JUSTICE BREYER: Well, I don't want to go beyond what I've previously said because I want this to be really about the book and not about my retirement, and what I've previously said is I don't--I'm not going to stay there, I hope, until I die, and I have been thinking about it. There are a lot of different factors that come into account, and I will take--I believe I will take those considerations into account, and then when I'm ready to announce something, I will.

MR. IGNATIUS: One thing I thought reading your book, Mr. Justice, was that a concern that you have about the timing of your retirement while there's a Democratic Senate might be seen as precisely the kind of political judgment about the court that your whole book is an argument against. Do I have that right?

JUSTICE BREYER: Yes, it might be. It might be. But so I'm the one ultimately responsible to myself, and so when I retire is when I made the decision. I have to be convinced that in my own mind, I am doing what I think is the right thing to do, both for the court and for myself.

I guess like things involving somewhat personal matters, no one will ever know, but I'll know. I'll know myself, and there isn't much more than that that I can say. It used to be called--I don't know. Was it Conrad or somebody who said you have to be true to yourself, and who will know? Who will know? You'll know about yourself, and the same thing is true of me.

MR. IGNATIUS: We'll leave that as your statement on this.

The most explicit warning in this book that I want to make sure we touch on in our conversation is your argument against adding additional Supreme Court justices or taking other steps to remake the court to seek what some people would regard as better balance. I want to ask you just to summarize your fundamental reservation about expanding the court or these other changes. You write at one point, "The rule of law is not a meal that could be ordered a la carte," which I thought was a pretty good line. Just summarize that argument for us.

JUSTICE BREYER: It's not complicated, but start with Harry Reid who, after Bush v. Gore, I heard speak at the Supreme Court, and he said one of the most important, one of the most infrequently remarked characteristics of that decision was this, that despite the fact that a lot of people opposed it and it affected them a lot--and indeed, I thought and probably he thought it was wrong--despite that, people followed it. The rule of law was there learned over a period of a long time, and you never know if it will continue. It does depend on not just the few cases that are highly controversial. It does depend on the work of the court over quite a few cases over a very long time. You see that in the history of the court, because this isn't the first time there were a lot of conservatives on the court and only a few liberals, quote, quote, quote, or vice versa. And it's risky. It's risky changing the structure. It's risky for if one party can change the structure to add more favorable people, then the other party can do the same, and the risk, of course, is that the public in general will become less convinced that it's being decided as a matter of law, and they will be less likely if they think we're junior league politicians to follow what the court said.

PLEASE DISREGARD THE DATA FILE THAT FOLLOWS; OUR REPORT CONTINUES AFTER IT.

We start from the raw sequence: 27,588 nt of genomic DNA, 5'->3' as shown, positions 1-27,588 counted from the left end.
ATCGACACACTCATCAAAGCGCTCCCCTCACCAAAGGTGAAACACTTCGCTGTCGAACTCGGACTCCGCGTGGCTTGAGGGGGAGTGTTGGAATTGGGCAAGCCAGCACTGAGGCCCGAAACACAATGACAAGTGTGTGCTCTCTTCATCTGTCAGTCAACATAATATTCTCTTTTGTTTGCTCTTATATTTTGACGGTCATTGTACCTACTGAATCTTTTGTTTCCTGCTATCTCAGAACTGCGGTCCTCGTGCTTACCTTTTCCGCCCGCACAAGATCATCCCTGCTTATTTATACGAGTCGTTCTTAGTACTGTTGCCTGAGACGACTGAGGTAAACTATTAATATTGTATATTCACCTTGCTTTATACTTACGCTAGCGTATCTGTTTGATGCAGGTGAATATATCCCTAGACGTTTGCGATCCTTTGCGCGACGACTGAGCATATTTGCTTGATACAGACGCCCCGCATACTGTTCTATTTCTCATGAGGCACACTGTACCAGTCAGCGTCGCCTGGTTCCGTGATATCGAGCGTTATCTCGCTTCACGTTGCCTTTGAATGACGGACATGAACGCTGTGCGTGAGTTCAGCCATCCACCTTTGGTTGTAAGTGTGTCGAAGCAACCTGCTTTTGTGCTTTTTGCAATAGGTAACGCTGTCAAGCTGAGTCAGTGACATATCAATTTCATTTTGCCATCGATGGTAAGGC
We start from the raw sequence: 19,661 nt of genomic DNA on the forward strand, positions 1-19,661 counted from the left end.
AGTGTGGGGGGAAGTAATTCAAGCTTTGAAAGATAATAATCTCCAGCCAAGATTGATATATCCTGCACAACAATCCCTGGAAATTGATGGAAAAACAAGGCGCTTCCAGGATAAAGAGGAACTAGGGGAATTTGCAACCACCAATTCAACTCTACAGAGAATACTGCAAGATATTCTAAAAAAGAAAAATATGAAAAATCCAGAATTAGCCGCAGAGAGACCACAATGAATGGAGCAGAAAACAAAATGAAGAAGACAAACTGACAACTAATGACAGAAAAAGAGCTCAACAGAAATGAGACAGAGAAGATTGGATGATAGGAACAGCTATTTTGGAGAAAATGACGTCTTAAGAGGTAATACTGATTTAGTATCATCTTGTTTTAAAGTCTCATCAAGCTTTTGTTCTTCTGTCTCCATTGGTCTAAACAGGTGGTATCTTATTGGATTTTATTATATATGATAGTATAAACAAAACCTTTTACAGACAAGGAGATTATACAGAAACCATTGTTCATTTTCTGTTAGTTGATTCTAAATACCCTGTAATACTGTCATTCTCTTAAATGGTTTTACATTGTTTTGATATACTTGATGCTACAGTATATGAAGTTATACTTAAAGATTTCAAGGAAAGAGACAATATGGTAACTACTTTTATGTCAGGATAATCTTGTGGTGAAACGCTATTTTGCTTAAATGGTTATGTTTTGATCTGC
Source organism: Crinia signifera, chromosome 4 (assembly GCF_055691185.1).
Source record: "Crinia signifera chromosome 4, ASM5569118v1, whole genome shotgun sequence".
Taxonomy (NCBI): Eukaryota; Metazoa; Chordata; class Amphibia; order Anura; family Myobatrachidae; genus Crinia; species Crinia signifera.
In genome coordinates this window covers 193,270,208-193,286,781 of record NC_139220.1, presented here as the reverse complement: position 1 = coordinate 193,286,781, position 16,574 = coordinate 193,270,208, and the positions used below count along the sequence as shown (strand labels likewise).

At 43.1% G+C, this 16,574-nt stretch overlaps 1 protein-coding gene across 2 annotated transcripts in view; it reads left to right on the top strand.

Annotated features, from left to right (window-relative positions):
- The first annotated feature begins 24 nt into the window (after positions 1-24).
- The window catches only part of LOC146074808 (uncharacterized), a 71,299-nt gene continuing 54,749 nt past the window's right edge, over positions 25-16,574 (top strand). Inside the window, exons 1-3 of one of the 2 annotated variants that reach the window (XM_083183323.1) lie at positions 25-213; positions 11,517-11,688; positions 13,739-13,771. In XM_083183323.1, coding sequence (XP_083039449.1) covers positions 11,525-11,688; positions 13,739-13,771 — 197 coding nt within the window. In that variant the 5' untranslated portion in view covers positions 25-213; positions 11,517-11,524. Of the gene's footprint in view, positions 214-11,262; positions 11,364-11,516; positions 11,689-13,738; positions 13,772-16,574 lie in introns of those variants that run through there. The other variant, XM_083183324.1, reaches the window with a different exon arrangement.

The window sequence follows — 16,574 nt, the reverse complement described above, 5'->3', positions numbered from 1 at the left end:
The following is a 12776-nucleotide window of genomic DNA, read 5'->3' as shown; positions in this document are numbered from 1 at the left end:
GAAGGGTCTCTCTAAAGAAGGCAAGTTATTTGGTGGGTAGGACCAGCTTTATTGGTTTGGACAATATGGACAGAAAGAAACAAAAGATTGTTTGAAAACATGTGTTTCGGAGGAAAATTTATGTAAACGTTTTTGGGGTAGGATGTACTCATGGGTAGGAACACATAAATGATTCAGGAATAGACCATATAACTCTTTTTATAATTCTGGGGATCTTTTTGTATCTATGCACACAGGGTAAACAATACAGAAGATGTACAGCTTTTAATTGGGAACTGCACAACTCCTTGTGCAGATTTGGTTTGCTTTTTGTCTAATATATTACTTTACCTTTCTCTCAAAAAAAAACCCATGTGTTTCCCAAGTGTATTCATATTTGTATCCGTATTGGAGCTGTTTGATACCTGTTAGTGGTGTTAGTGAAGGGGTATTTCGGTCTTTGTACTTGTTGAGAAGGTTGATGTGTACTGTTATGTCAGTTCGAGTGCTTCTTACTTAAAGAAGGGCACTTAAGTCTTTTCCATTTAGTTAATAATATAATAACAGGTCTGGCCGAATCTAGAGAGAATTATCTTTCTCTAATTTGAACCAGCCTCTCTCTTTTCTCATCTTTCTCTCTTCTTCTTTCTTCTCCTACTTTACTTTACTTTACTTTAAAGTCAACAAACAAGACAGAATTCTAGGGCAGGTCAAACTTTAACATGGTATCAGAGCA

Hamilton said, "No guns, no money, all we have really is the decision and the hope that the public, including members of the public who do not like this decision, will see the virtue of following it."

There's a long, long history of that, Magna Carta. You know, King John had to follow the law, and he couldn't just throw people in prison. The development of habeus corpus in England, the gradual, gradual realization that it's better to have those 300 million people. I think you're one of them. I think you're not a lawyer. There are only a million lawyers or so. 300 million are not, and those are the people who have to understand that the rule of law is a safeguard, not the only safeguard, but a safeguard against dictatorship, autocracy, tyranny, and a lot worse things.

MR. IGNATIUS: Mr. Justice, we've come to the end of our 30 minutes. I want to thank you again for taking the time to talk with us about your book, about the court, to help us think about very complicated issues. Thanks for joining us.

JUSTICE BREYER: Thank you very much. Thank you.

MR. IGNATIUS: So thank you, as always, for watching Washington Post Live. To check out the interviews that we’ve got coming up, please head to to register and find out more about all of our upcoming programming. Thank you for joining us today with this special chance to talk with our most senior long-serving Supreme Court justice, Stephen Breyer.